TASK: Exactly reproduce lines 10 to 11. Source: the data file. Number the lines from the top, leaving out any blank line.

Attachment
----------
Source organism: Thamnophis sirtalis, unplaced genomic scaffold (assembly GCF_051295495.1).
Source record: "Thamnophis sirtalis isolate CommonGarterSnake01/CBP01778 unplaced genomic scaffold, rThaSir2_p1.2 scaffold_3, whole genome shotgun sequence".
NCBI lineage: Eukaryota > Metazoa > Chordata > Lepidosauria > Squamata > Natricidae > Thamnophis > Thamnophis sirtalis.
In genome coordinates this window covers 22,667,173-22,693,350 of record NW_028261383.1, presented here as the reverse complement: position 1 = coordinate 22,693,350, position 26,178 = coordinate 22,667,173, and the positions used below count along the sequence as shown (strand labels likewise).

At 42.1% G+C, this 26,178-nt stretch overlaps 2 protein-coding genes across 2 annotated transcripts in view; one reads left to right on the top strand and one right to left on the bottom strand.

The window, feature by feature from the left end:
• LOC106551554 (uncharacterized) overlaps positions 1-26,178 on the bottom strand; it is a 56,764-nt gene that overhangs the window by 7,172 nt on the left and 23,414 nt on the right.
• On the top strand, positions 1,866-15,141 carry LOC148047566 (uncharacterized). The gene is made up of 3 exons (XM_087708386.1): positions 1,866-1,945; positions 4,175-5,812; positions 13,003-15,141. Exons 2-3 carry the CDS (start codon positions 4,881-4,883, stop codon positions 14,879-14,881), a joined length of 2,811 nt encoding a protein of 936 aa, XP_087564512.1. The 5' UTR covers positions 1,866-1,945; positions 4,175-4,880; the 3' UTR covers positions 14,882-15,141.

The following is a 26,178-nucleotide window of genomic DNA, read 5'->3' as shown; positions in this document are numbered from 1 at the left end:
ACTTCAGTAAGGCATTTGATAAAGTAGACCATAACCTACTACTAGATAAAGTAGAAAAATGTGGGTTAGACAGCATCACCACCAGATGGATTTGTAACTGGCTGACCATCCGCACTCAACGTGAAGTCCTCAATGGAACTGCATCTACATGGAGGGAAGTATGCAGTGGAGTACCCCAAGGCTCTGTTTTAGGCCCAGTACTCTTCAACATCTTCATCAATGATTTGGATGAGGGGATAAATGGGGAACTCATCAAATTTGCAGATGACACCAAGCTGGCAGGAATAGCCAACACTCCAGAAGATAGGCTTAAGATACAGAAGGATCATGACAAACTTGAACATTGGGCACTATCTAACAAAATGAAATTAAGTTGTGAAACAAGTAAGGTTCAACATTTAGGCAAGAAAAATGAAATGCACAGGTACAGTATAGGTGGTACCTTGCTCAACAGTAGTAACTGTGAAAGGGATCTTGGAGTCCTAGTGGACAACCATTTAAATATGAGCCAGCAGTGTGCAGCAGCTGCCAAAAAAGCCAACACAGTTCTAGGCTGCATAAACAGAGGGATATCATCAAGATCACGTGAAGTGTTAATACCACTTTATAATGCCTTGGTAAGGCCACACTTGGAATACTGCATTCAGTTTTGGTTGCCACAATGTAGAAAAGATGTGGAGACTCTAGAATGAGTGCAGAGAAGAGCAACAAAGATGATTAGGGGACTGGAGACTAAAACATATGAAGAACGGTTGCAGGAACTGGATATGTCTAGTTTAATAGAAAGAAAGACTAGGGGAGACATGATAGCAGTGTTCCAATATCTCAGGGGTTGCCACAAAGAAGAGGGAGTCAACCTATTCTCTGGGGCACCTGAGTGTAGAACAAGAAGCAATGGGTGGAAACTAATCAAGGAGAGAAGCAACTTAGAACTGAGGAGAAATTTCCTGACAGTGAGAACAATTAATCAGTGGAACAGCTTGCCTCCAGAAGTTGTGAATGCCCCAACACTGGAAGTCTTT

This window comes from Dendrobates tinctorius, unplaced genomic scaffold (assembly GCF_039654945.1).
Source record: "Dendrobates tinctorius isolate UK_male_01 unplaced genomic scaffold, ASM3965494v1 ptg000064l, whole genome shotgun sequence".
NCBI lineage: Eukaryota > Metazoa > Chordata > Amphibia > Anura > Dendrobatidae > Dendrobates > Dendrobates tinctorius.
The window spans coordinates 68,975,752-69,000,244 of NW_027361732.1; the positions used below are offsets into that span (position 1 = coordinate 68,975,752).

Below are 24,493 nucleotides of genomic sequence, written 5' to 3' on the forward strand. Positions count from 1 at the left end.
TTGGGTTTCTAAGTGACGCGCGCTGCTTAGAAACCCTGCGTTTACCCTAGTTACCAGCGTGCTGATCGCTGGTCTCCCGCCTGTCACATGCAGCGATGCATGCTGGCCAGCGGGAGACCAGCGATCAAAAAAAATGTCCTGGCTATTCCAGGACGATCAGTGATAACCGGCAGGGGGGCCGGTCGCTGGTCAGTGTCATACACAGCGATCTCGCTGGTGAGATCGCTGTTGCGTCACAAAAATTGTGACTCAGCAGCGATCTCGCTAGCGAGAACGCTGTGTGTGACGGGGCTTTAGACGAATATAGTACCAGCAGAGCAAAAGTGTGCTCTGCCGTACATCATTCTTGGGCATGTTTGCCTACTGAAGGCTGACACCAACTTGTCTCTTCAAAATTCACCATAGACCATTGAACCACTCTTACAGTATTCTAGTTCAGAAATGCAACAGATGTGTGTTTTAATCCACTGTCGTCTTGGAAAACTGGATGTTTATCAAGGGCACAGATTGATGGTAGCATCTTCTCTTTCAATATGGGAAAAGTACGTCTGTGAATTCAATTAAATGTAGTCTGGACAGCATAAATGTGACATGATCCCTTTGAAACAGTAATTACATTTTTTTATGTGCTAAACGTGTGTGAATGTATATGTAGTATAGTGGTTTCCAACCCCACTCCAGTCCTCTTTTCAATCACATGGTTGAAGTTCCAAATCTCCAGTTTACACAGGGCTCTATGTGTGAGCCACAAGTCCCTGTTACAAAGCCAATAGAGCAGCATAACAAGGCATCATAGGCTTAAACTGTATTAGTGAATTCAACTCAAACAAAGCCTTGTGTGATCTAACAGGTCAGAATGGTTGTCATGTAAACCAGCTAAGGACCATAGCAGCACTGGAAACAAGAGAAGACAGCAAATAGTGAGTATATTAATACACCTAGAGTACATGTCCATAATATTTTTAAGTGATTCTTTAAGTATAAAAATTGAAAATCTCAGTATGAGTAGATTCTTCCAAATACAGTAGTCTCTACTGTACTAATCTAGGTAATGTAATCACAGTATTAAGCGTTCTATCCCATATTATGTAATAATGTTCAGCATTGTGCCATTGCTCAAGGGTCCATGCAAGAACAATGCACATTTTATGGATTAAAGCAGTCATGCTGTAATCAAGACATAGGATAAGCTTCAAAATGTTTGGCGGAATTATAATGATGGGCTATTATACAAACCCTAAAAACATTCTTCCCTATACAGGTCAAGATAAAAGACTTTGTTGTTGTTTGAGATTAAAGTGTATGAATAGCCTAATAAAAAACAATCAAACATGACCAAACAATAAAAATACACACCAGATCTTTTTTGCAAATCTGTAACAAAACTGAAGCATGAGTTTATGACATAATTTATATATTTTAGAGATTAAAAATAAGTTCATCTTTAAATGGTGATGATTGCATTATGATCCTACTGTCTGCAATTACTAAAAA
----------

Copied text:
ACTTCAGTAAGGCATTTGATAAAGTAGACCATAACCTACTACTAGATAAAGTAGAAAAATGTGGGTTAGACAGCATCACCACCAGATGGATTTGTAACTGGCTGACCATCCGCACTCAACGTGAAGTCCTCAATGGAACTGCATCTACATGGAGGGAAGTATGCAGTGGAGTACCCCAAGGCTCTGTTTTAGGCCCAGTACTCTTCAACATCTTCATCAATGATTTGGATGAGGGGATAAATGGGGAACTCATCAAATTTGCAGATGACACCAAGCTGGCAGGAATAGCCAACACTCCAGAAGATAGGCTTAAGATACAGAAGGATCATGACAAACTTGAACATTGGGCACTATCTAACAAAATGAAATTAAGTTGTGAAACAAGTAAGGTTCAACATTTAGGCAAGAAAAATGAAATGCACAGGTACAGTATAGGTGGTACCTTGCTCAACAGTAGTAACTGTGAAAGGGATCTTGGAGTCCTAGTGGACAACCATTTAAATATGAGCCAGCAGTGTGCAGCAGCTGCCAAAAAAGCCAACACAGTTCTAGGCTGCATAAACAGAGGGATATCATCAAGATCACGTGAAGTGTTAATACCACTTTATAATGCCTTGGTAAGGCCACACTTGGAATACTGCATTCAGTTTTGGTTGCCACAATGTAGAAAAGATGTGGAGACTCTAGAATGAGTGCAGAGAAGAGCAACAAAGATGATTAGGGGACTGGAGACTAAAACATATGAAGAACGGTTGCAGGAACTGGATATGTCTAGTTTAATAGAAAGAAAGACTAGGGGAGACATGATAGCAGTGTTCCAATATCTCAGGGGTTGCCACAAAGAAGAGGGAGTCAACCTATTCTCTGGGGCACCTGAGTGTAGAACAAGAAGCAATGGGTGGAAACTAATCAAGGAGAGAAGCAACTTAGAACTGAGGAGAAATTTCCTGACAGTGAGAACAATTAATCAGTGGAACAGCTTGCCTCCAGAAGTTGTGAATGCCCCAACACTGGAAGTCTTT

This window comes from Dendrobates tinctorius, unplaced genomic scaffold (assembly GCF_039654945.1).